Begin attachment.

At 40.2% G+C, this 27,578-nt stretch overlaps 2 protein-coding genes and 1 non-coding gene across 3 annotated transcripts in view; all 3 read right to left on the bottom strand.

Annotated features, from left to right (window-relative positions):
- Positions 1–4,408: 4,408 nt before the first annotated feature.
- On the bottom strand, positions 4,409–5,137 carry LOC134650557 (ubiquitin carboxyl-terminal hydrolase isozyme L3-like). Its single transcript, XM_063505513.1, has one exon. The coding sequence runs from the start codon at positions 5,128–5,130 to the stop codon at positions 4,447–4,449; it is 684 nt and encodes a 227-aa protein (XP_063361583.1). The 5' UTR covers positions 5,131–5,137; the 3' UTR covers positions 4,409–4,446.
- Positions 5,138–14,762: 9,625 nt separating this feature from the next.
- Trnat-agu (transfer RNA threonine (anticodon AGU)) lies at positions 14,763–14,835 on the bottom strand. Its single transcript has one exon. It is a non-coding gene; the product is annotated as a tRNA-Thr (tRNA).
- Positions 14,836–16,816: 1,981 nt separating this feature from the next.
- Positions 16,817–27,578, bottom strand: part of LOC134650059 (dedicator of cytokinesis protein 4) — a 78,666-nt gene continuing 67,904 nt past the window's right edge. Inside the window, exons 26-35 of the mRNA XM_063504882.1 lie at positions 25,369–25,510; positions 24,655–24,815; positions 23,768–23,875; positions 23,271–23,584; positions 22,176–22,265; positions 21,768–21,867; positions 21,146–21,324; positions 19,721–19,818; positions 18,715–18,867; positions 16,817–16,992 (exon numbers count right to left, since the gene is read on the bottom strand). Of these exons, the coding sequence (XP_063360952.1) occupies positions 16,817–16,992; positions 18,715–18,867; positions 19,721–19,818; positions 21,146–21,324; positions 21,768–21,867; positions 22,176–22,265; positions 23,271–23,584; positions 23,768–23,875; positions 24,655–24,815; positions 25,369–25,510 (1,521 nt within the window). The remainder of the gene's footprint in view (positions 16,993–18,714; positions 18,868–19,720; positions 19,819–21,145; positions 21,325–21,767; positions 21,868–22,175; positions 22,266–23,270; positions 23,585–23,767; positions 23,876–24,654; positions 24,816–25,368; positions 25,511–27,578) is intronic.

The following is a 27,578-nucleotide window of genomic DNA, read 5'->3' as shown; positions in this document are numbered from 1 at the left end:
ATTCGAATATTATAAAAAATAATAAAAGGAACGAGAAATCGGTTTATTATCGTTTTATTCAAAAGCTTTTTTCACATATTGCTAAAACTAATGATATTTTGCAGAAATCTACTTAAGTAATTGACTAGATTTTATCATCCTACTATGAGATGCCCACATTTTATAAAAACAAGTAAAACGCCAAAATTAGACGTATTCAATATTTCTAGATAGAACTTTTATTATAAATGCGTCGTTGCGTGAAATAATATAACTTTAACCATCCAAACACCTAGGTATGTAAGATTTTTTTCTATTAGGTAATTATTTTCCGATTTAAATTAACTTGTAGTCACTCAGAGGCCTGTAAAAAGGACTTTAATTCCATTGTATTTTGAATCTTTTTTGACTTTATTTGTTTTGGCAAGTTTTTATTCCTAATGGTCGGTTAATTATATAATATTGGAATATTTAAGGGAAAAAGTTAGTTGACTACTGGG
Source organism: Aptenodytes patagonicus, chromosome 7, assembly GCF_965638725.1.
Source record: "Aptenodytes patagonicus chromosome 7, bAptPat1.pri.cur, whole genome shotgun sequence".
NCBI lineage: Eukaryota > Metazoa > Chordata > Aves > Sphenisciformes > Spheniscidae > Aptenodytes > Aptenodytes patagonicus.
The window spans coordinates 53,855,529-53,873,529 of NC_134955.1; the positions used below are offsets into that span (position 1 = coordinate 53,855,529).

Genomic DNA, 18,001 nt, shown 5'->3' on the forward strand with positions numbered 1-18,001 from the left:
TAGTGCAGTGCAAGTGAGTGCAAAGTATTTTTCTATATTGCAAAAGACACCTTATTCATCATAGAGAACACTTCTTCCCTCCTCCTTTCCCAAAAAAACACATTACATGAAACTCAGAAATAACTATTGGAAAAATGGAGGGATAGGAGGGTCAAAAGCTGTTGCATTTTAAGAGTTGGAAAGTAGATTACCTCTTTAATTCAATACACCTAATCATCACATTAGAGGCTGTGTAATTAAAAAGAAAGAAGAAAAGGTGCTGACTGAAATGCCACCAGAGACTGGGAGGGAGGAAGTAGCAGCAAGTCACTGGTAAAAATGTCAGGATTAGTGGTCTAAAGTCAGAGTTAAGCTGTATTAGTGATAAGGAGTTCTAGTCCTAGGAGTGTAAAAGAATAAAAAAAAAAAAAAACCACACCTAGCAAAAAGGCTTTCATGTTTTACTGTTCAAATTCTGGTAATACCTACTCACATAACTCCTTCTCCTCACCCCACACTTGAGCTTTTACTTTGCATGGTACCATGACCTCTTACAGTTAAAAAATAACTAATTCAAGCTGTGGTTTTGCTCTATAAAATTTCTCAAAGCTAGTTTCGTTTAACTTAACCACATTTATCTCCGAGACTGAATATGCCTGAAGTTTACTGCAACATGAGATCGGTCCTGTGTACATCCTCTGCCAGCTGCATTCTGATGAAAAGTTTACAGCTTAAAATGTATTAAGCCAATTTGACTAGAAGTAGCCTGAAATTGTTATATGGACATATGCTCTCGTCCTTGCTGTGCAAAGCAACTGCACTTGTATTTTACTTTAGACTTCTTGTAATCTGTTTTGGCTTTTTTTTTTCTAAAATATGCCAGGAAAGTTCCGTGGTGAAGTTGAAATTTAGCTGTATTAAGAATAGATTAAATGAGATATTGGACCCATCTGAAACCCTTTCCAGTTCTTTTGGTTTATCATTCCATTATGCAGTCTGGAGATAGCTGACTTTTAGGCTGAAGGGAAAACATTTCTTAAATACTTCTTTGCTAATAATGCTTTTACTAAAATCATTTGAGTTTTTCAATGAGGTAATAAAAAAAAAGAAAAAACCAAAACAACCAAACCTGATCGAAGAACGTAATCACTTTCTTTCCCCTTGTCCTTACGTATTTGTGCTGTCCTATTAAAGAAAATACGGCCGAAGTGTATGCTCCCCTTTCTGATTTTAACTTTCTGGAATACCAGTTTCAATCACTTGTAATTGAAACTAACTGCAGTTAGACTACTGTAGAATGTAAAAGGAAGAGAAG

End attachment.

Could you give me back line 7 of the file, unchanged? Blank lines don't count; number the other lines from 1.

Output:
- Positions 14,836–16,816: 1,981 nt separating this feature from the next.